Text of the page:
NATION

Police, Customs Trained To Dismantle Drug Labs

The Fiji Police Force and the Fiji Revenue and Customs Service officers now have the expertise to dismantle clan­destine illicit drug labs. This is after the completion of two weeks
23 Sep 2018 12:24
Police, Customs Trained To Dismantle Drug Labs
Fiji Police Force and the Fiji Revenue and Customs Service officers receive their certificates after undergoing the two-week training conducted by United States Drug Enforcement Agency (USDEA) on September 21, 2018. Photo: Police Media Cell

The Fiji Police Force and the Fiji Revenue and Customs Service officers now have the expertise to dismantle clan­destine illicit drug labs.

This is after the completion of two weeks training conducted by the United States Drug Enforce­ment Agency (USDEA) on Friday.

Three Fiji Revenue and Customs Service officials and 34 Fiji Police officers took part in the training.

Closing the course, FRCS Manag­er Training Osea Dakai said it was the first time Fijians were taking part in such a course in Fiji.

“If we can just look back in 2004 (9/6/2004) when the biggest meth­amphetamine lab was dismantled at Laucala Beach Estate, Nasinu,” he said.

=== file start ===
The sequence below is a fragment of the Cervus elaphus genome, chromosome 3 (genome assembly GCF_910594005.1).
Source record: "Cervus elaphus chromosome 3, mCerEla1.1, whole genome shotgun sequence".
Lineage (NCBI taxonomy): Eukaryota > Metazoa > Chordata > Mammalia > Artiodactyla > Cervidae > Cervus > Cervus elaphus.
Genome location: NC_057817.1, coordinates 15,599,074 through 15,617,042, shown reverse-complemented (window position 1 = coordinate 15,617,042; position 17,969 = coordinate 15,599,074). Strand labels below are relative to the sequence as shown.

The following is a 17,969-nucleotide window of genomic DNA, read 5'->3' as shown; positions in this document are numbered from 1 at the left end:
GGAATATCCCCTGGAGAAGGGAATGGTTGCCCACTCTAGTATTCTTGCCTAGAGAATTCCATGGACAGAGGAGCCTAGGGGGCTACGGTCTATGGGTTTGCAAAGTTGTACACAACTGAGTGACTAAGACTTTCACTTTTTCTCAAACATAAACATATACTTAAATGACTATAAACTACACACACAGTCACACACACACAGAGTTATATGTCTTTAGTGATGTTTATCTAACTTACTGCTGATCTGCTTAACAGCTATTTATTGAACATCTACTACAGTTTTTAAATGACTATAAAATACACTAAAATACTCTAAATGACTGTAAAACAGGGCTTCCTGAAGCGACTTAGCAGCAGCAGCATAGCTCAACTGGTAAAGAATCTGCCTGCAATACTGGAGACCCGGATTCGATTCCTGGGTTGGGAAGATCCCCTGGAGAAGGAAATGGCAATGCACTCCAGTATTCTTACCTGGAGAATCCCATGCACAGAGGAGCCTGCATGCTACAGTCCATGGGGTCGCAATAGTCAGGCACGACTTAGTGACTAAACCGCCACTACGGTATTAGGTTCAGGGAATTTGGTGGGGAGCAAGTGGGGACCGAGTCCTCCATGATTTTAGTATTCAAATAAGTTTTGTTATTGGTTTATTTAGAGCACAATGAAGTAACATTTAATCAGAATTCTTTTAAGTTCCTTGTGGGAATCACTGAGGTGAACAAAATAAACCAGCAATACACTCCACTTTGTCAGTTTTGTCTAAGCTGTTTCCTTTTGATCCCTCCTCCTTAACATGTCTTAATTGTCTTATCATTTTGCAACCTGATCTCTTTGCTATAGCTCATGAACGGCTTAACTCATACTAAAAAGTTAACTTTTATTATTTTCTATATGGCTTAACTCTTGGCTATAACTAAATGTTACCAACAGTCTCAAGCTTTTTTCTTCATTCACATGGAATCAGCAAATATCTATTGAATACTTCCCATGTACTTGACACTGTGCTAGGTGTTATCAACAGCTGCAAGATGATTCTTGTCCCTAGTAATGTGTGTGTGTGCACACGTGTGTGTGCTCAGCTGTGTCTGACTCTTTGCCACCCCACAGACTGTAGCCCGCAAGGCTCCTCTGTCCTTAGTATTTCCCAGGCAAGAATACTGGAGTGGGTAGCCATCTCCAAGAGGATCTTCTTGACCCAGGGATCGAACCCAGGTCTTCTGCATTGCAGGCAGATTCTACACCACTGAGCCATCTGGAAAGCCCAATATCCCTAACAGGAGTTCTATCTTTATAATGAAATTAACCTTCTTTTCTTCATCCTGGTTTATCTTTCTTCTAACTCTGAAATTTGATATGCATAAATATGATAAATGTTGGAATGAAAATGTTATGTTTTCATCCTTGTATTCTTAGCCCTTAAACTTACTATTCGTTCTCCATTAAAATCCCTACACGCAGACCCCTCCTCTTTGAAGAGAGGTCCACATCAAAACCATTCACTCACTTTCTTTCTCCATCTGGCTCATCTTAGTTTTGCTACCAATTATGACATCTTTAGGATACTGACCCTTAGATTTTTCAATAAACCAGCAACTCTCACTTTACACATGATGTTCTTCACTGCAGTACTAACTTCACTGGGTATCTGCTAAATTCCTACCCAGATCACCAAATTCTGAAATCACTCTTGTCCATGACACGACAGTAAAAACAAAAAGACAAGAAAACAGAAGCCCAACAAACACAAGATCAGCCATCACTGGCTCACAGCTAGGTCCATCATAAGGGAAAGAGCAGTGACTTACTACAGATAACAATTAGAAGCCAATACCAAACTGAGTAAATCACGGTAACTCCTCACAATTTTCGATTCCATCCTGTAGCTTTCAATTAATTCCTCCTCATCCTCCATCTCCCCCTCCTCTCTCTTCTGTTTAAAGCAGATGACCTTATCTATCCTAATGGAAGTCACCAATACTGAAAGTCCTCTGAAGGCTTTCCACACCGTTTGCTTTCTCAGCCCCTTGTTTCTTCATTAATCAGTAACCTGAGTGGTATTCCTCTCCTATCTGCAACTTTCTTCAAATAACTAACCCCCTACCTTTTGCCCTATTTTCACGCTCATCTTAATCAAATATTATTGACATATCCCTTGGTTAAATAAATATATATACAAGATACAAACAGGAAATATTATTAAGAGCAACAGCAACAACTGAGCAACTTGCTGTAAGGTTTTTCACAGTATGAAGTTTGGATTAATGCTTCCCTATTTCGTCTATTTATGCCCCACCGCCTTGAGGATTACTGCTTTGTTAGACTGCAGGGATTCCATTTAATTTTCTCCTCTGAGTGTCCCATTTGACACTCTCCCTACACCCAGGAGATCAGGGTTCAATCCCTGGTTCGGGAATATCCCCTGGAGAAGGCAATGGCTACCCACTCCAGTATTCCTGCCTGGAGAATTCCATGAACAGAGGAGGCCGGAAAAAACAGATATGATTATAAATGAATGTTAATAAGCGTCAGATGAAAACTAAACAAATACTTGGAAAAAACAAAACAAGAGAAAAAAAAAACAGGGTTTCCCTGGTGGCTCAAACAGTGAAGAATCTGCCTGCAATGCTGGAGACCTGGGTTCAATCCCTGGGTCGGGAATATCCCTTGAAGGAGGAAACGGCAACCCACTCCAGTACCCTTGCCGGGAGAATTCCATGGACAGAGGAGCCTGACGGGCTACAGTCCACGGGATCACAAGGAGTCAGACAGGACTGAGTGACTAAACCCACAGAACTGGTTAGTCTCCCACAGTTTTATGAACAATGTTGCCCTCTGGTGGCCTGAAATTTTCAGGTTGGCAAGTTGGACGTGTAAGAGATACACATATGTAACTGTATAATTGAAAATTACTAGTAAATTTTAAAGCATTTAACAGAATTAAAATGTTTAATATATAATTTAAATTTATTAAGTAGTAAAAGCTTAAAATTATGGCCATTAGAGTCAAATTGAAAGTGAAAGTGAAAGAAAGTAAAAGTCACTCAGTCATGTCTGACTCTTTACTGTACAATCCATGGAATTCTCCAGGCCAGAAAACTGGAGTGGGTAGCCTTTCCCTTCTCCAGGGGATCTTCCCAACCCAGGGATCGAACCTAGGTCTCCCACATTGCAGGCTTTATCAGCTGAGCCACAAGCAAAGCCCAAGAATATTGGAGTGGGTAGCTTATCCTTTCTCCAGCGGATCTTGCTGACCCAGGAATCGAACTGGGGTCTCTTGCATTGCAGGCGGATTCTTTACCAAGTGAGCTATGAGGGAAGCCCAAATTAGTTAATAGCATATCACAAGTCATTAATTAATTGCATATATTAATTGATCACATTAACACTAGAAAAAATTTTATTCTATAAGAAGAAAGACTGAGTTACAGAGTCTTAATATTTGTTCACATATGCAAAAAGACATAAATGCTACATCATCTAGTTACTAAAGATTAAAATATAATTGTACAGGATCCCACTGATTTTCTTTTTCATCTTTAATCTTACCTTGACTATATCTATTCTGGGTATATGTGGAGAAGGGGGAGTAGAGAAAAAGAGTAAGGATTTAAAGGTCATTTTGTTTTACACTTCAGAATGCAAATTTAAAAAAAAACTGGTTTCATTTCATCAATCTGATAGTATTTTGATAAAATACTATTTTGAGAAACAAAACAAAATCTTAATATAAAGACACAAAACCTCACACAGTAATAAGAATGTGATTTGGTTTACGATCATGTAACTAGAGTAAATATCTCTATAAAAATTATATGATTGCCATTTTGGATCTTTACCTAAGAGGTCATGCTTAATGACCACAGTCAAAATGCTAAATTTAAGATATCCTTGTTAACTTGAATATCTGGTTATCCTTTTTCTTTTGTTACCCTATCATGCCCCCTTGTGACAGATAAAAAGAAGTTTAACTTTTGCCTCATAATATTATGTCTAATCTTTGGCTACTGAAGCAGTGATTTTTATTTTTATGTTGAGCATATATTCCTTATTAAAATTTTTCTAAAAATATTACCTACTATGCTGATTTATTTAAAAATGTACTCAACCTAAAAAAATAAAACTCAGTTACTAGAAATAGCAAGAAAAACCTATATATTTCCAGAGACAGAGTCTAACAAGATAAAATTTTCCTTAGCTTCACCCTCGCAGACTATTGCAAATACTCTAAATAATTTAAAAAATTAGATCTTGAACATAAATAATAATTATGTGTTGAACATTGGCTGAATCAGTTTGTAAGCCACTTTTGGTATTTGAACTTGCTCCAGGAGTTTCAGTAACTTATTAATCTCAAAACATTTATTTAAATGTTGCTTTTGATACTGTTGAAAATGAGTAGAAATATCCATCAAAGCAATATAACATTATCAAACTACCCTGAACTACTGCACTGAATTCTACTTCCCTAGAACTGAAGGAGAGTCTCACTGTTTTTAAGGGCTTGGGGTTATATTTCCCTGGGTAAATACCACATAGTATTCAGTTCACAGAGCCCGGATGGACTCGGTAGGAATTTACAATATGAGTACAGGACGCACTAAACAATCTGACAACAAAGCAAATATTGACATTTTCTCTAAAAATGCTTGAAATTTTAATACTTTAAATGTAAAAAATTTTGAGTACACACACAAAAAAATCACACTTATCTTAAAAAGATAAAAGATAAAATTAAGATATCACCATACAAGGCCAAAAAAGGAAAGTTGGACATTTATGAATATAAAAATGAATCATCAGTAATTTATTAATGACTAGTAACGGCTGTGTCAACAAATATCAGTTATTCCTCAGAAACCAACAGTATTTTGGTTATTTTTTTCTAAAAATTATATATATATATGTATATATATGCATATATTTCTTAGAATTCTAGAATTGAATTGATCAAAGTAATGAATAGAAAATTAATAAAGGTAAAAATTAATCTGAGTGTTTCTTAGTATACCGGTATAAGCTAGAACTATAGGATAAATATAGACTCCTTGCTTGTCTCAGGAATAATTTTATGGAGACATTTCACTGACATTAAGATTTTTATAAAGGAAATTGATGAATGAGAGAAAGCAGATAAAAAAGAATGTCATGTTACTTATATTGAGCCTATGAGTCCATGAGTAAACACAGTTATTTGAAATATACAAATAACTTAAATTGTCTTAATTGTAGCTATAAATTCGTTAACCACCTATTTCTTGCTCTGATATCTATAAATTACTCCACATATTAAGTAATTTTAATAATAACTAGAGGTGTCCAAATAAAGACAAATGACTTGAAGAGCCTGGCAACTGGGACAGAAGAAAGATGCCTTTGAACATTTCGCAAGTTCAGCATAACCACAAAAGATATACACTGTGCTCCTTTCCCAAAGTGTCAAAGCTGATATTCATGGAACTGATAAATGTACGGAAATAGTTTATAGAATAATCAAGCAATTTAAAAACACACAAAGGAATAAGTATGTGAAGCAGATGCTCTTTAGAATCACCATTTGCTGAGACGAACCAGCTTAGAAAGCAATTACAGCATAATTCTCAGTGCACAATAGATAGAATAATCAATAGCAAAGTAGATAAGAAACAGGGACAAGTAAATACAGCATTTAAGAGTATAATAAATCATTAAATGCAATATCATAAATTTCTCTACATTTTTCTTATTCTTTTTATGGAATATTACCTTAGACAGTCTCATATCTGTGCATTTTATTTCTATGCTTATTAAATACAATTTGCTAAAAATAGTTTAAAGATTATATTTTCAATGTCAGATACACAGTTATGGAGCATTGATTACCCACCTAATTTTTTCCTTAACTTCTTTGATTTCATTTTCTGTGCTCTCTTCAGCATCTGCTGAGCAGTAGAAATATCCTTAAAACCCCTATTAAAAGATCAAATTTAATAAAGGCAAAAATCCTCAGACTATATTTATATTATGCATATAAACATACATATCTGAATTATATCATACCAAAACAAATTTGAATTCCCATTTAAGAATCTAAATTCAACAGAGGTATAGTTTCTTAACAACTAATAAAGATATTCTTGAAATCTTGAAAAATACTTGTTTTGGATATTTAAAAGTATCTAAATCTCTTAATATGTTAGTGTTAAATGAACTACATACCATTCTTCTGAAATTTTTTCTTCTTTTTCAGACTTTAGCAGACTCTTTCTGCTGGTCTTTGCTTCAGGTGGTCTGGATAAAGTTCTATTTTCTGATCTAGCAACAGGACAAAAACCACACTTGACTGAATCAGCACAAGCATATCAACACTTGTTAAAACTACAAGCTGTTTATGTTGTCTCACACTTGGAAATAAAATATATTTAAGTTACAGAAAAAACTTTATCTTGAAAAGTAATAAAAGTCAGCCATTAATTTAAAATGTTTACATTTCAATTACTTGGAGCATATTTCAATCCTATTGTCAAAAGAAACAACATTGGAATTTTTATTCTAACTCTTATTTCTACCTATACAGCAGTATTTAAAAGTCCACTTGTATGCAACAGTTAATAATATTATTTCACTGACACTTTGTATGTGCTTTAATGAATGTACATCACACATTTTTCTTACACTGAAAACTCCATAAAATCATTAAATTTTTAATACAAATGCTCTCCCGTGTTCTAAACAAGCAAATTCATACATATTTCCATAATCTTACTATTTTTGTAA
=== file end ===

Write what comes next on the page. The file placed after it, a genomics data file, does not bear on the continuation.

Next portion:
“At the time we did not have this expertise to dismantle these kinds of labs.

“I remember correctly because I was part of the team that disman­tled the surveillance operations. I was the head of surveillance and at that time we did not have this ex­perience, but we are very grateful to the USDEA and the US govern­ment for giving us this opportunity.

“The rise in cases of methamphet­amine in Fiji is evident through the seizures by Police and Customs and proves the fact that there are syndicates operating in our midst.

“FRCS and Police are adamant that after this training we will not only focus on the product, but we will be able to identify the root, eliminate, disturb the syndicates and the root cause.”

Mr Dakai thanked the USDEA for giving its time and effort and send­ing its experts in this field.

“The 37 participants graduating today are qualified enough to carry out operations in disrupting clan­destine lab operations and carry­ing out successful investigations and, most importantly, convictions in this area,” he said.

“I have also learned from our par­ticipants here that they are able to identify chemicals used in the manufacture of illicit drugs.

“We have worked a little bit in this area in trying to identify the right chemicals that are coming into Fiji and the ones that they declare to us on the system that are coming.

“Most importantly they need to work closely with fellow Police par­ticipants in building up their cases in a collaborative approach.”

Edited by Epineri Vula

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